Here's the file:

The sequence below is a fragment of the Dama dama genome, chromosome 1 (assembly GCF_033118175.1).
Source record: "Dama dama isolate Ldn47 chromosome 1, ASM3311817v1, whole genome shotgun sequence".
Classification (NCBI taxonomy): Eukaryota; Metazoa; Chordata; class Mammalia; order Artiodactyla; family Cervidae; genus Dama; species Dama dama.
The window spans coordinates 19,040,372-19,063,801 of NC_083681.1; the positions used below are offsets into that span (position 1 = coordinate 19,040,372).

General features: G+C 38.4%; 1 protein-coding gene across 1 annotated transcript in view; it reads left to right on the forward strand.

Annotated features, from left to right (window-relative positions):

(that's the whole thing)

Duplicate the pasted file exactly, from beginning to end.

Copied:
The sequence below is a fragment of the Dama dama genome, chromosome 1 (assembly GCF_033118175.1).
Source record: "Dama dama isolate Ldn47 chromosome 1, ASM3311817v1, whole genome shotgun sequence".
Classification (NCBI taxonomy): Eukaryota; Metazoa; Chordata; class Mammalia; order Artiodactyla; family Cervidae; genus Dama; species Dama dama.
The window spans coordinates 19,040,372-19,063,801 of NC_083681.1; the positions used below are offsets into that span (position 1 = coordinate 19,040,372).

General features: G+C 38.4%; 1 protein-coding gene across 1 annotated transcript in view; it reads left to right on the forward strand.

Annotated features, from left to right (window-relative positions):